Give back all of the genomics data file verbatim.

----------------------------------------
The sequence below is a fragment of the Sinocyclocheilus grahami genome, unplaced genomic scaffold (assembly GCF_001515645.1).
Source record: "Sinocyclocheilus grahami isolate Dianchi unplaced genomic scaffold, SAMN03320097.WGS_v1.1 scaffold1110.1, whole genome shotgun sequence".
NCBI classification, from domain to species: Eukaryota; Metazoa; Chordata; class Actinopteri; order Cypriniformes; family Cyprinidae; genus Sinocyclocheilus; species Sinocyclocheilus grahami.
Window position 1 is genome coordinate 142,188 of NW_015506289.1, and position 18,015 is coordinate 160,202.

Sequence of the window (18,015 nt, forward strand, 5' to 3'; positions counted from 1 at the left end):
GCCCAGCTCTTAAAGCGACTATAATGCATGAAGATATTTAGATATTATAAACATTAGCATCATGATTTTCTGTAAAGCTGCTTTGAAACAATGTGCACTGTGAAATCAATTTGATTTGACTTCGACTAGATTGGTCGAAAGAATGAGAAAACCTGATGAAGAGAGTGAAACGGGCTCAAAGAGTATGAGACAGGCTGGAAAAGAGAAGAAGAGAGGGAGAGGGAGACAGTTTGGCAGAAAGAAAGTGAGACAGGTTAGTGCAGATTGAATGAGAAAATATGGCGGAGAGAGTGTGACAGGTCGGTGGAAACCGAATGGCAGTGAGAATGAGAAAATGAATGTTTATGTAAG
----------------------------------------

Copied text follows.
The sequence below is a fragment of the Sinocyclocheilus grahami genome, unplaced genomic scaffold (assembly GCF_001515645.1).
Source record: "Sinocyclocheilus grahami isolate Dianchi unplaced genomic scaffold, SAMN03320097.WGS_v1.1 scaffold1110.1, whole genome shotgun sequence".
NCBI classification, from domain to species: Eukaryota; Metazoa; Chordata; class Actinopteri; order Cypriniformes; family Cyprinidae; genus Sinocyclocheilus; species Sinocyclocheilus grahami.
Window position 1 is genome coordinate 142,188 of NW_015506289.1, and position 18,015 is coordinate 160,202.

Sequence of the window (18,015 nt, forward strand, 5' to 3'; positions counted from 1 at the left end):
GCCCAGCTCTTAAAGCGACTATAATGCATGAAGATATTTAGATATTATAAACATTAGCATCATGATTTTCTGTAAAGCTGCTTTGAAACAATGTGCACTGTGAAATCAATTTGATTTGACTTCGACTAGATTGGTCGAAAGAATGAGAAAACCTGATGAAGAGAGTGAAACGGGCTCAAAGAGTATGAGACAGGCTGGAAAAGAGAAGAAGAGAGGGAGAGGGAGACAGTTTGGCAGAAAGAAAGTGAGACAGGTTAGTGCAGATTGAATGAGAAAATATGGCGGAGAGAGTGTGACAGGTCGGTGGAAACCGAATGGCAGTGAGAATGAGAAAATGAATGTTTATGTAAG